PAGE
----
Although spanning decades and seas, the men profiled in Frank Dikötter’s How to Be a Dictator: The Cult of Personality in the Twentieth Century share haunting similarities.
Like conductors of horrifying symphonies, all of Dikötter’s dictators strike the same notes: barbarity, paranoia, manipulativeness, self-aggrandizing to the point of deification and an ability to engender nostalgia. They also possess the kind of work ethic de rigeur for putting the past and future of entire nations under the purview of one party, one secret police, one man.
Il Duce (Benito Mussolini), the Führer (Adolf Hitler), Soso (Joseph Stalin), the Chairman (Mao Zedong), the Great Leader (Kim Il-sung), Papa Doc (Haiti’s François Duvalier), the black star (Ethiopia’s Mengistu Haile Mariam), the Conducator (Romania’s Nicolae Ceau?escu)—these are but some of the bleakest shadows cast across the previous century, and they’re the ones Dikötter focuses on for their masterful application of the cult of personality. Dictators rule, the Dutch historian explains, with terror and the cult. And while the terror is tantamount for obvious reasons, it is How to Be a Dictator’s thesis that the cult is truly central to their power.
A political concept so attractive in its absurdity and efficacy that it has long crossed into the mainstream, the cult of personality depends on elevating the dictator, the dictator’s party and/or the dictator’s ideals to such a level as to feel omnipotent. The men in Dikötter’s survey have their own idiosyncrasies, but what they all have in common—from socialist to fascist, from the Caribbean to the Caucasus—is a deep knowledge of the written word’s power and a desire to be enshrined by it.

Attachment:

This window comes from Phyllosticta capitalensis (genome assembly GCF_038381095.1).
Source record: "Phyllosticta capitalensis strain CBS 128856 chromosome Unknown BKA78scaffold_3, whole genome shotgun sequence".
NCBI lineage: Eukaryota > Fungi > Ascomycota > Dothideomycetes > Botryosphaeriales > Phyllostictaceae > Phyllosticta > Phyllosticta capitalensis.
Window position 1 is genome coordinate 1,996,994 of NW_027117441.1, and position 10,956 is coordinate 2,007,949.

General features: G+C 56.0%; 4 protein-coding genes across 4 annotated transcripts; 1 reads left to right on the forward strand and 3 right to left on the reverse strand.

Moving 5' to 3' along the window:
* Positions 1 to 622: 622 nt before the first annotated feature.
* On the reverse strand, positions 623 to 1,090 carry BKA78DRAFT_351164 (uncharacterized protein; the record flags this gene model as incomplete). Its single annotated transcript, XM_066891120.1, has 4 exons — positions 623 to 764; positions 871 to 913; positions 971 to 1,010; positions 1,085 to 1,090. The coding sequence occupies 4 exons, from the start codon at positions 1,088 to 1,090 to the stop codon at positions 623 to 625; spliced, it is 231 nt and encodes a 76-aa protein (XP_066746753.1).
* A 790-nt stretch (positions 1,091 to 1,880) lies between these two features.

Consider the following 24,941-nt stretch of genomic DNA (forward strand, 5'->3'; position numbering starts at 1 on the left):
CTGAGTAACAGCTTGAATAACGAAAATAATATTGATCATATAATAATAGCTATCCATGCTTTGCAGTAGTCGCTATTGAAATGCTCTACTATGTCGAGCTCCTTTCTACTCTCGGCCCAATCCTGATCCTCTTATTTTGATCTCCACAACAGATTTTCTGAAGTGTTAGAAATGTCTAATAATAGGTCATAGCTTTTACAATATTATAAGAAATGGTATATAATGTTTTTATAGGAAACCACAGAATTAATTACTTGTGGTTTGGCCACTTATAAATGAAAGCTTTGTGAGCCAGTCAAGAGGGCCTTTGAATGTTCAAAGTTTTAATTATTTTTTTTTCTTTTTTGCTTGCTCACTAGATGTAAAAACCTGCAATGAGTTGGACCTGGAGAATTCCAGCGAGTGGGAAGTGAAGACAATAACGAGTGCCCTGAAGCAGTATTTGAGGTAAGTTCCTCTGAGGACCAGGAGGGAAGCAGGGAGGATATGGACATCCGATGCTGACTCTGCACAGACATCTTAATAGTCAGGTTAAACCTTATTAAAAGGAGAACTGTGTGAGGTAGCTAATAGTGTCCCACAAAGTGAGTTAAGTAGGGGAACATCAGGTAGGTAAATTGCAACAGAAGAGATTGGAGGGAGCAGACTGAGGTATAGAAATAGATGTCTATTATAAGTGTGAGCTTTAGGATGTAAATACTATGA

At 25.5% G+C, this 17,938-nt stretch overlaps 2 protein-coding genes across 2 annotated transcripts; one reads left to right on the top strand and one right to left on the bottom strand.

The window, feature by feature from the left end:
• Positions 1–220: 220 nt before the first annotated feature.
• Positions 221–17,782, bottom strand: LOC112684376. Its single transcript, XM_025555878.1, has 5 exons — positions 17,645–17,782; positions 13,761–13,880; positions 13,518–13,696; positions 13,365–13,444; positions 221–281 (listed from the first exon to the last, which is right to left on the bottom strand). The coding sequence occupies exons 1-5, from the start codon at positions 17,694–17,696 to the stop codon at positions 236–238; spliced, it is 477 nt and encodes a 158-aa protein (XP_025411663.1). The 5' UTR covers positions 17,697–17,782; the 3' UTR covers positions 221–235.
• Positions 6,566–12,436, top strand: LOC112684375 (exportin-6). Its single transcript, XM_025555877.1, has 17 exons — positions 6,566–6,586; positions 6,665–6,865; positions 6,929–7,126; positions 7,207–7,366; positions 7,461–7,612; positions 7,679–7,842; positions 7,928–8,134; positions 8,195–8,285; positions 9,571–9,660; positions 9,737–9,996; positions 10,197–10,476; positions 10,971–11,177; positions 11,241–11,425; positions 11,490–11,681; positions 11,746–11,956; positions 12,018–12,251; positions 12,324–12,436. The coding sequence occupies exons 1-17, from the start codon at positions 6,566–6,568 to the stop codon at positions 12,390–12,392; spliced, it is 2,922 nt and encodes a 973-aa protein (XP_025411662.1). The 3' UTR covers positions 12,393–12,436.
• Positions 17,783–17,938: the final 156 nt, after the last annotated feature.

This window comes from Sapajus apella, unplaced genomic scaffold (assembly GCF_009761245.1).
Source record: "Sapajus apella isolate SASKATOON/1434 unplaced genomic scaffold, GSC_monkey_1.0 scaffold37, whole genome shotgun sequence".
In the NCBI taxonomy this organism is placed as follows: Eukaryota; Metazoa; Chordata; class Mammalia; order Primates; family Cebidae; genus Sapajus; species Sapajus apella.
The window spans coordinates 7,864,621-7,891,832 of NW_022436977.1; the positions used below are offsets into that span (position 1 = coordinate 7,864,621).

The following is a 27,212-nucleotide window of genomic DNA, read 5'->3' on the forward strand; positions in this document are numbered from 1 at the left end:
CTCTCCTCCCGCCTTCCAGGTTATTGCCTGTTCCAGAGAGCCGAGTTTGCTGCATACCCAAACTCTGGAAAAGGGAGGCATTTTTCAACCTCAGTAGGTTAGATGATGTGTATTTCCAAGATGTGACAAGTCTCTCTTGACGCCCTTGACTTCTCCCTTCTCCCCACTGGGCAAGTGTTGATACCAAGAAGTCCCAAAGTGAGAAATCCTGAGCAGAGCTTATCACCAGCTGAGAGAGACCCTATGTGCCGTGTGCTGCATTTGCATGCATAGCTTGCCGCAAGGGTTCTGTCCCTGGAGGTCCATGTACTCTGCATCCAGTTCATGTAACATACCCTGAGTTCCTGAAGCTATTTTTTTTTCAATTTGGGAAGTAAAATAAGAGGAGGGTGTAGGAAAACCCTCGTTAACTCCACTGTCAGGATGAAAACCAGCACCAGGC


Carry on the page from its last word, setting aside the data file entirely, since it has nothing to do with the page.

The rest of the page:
A dictator is made by language, for it is language that leeches into society and strikes like lightning. Great religions stem from great teachings; great teachings gain power from being written down. To holy books, dictators add Little Red Books and jailhouse treatises until something like secular worship—replete with icons—springs forth. The fawning, ridiculous hagiography of the dictator is present throughout every regime in How to Be a Dictator, perhaps even the answer to the title. Almost all are invoked as guiding stars and benevolent figures whose martial, scientific and economic prowess will lead their people into a new golden age.
Even more striking is their shared obsession with being enshrined in schools of political and social thought. These dictators are the great -ism chasers—the suffix the ultimate sign of their reign and their desire to make it everlasting. To have an -ism—Stalinism, Maoism—is to have one’s name attached to the guiding principles of one’s revolution and rule, a stamp demarcating an entire system as their own.
The -ism is the legacy which outlasts physical works and the paper it is printed on; it outlasts the dictator and dictatorship. It can be turned for the end of all time, every facet examined like a blood diamond, every word picked through and analyzed like the remains of a mass grave. It can cross time and seas, enveloping another nation until the newest dictator to wield it unveils a new iteration.
Monuments crumble and statues fall, but How to Be a Dictator succeeds in identifying how and why linguistic domination has lasting power.
B. David Zarley is a senior staff writer for Freethink. His writing has been featured in The Atlantic, The Verge, Jezebel, VICE Sports, Frieze, Hazlitt and numerous other publications. He lives in Chicago.